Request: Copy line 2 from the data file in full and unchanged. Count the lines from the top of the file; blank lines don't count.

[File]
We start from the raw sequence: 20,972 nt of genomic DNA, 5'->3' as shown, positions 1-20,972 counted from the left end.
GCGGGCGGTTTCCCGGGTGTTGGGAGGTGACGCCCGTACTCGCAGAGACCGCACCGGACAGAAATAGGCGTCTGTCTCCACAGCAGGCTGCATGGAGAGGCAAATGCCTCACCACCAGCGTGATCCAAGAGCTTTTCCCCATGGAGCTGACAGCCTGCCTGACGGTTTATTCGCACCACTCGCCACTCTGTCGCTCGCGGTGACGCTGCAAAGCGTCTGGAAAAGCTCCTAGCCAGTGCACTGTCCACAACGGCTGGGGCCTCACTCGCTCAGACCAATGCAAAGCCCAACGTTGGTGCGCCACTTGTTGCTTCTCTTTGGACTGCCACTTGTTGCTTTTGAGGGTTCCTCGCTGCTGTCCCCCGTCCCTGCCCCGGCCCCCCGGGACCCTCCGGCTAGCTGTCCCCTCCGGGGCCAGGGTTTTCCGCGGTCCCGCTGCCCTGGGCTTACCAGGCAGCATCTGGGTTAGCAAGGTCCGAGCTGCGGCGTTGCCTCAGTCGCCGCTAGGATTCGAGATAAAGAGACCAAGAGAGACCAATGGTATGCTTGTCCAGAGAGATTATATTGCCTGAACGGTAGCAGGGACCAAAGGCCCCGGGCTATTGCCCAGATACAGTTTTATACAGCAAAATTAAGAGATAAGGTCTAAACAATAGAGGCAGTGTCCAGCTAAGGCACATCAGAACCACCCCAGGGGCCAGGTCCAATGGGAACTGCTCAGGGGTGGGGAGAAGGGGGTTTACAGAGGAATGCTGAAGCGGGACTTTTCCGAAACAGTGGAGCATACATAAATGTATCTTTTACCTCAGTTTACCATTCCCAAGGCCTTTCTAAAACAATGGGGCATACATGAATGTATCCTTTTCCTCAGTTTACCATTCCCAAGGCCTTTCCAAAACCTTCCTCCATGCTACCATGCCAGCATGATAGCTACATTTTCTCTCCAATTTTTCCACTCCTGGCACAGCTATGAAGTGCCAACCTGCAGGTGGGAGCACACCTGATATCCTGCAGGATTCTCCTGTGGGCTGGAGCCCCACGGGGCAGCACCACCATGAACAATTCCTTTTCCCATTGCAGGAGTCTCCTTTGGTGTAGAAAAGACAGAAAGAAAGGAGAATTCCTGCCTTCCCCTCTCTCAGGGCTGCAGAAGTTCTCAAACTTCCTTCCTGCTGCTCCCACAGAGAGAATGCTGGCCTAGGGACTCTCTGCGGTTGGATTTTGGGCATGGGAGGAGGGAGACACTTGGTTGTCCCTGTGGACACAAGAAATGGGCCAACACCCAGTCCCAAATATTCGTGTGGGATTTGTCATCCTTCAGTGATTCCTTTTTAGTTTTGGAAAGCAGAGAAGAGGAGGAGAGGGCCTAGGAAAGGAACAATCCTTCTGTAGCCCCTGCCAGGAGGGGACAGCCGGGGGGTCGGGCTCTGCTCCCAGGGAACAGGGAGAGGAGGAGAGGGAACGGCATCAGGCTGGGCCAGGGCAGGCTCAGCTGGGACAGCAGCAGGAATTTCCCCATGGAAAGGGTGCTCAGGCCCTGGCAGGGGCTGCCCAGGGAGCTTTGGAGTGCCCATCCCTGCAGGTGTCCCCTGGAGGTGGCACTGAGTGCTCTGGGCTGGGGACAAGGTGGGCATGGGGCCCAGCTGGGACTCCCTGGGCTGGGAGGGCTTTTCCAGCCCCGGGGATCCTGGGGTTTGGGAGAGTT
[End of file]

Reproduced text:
GCGGGCGGTTTCCCGGGTGTTGGGAGGTGACGCCCGTACTCGCAGAGACCGCACCGGACAGAAATAGGCGTCTGTCTCCACAGCAGGCTGCATGGAGAGGCAAATGCCTCACCACCAGCGTGATCCAAGAGCTTTTCCCCATGGAGCTGACAGCCTGCCTGACGGTTTATTCGCACCACTCGCCACTCTGTCGCTCGCGGTGACGCTGCAAAGCGTCTGGAAAAGCTCCTAGCCAGTGCACTGTCCACAACGGCTGGGGCCTCACTCGCTCAGACCAATGCAAAGCCCAACGTTGGTGCGCCACTTGTTGCTTCTCTTTGGACTGCCACTTGTTGCTTTTGAGGGTTCCTCGCTGCTGTCCCCCGTCCCTGCCCCGGCCCCCCGGGACCCTCCGGCTAGCTGTCCCCTCCGGGGCCAGGGTTTTCCGCGGTCCCGCTGCCCTGGGCTTACCAGGCAGCATCTGGGTTAGCAAGGTCCGAGCTGCGGCGTTGCCTCAGTCGCCGCTAGGATTCGAGATAAAGAGACCAAGAGAGACCAATGGTATGCTTGTCCAGAGAGATTATATTGCCTGAACGGTAGCAGGGACCAAAGGCCCCGGGCTATTGCCCAGATACAGTTTTATACAGCAAAATTAAGAGATAAGGTCTAAACAATAGAGGCAGTGTCCAGCTAAGGCACATCAGAACCACCCCAGGGGCCAGGTCCAATGGGAACTGCTCAGGGGTGGGGAGAAGGGGGTTTACAGAGGAATGCTGAAGCGGGACTTTTCCGAAACAGTGGAGCATACATAAATGTATCTTTTACCTCAGTTTACCATTCCCAAGGCCTTTCTAAAACAATGGGGCATACATGAATGTATCCTTTTCCTCAGTTTACCATTCCCAAGGCCTTTCCAAAACCTTCCTCCATGCTACCATGCCAGCATGATAGCTACATTTTCTCTCCAATTTTTCCACTCCTGGCACAGCTATGAAGTGCCAACCTGCAGGTGGGAGCACACCTGATATCCTGCAGGATTCTCCTGTGGGCTGGAGCCCCACGGGGCAGCACCACCATGAACAATTCCTTTTCCCATTGCAGGAGTCTCCTTTGGTGTAGAAAAGACAGAAAGAAAGGAGAATTCCTGCCTTCCCCTCTCTCAGGGCTGCAGAAGTTCTCAAACTTCCTTCCTGCTGCTCCCACAGAGAGAATGCTGGCCTAGGGACTCTCTGCGGTTGGATTTTGGGCATGGGAGGAGGGAGACACTTGGTTGTCCCTGTGGACACAAGAAATGGGCCAACACCCAGTCCCAAATATTCGTGTGGGATTTGTCATCCTTCAGTGATTCCTTTTTAGTTTTGGAAAGCAGAGAAGAGGAGGAGAGGGCCTAGGAAAGGAACAATCCTTCTGTAGCCCCTGCCAGGAGGGGACAGCCGGGGGGTCGGGCTCTGCTCCCAGGGAACAGGGAGAGGAGGAGAGGGAACGGCATCAGGCTGGGCCAGGGCAGGCTCAGCTGGGACAGCAGCAGGAATTTCCCCATGGAAAGGGTGCTCAGGCCCTGGCAGGGGCTGCCCAGGGAGCTTTGGAGTGCCCATCCCTGCAGGTGTCCCCTGGAGGTGGCACTGAGTGCTCTGGGCTGGGGACAAGGTGGGCATGGGGCCCAGCTGGGACTCCCTGGGCTGGGAGGGCTTTTCCAGCCCCGGGGATCCTGGGGTTTGGGAGAGTT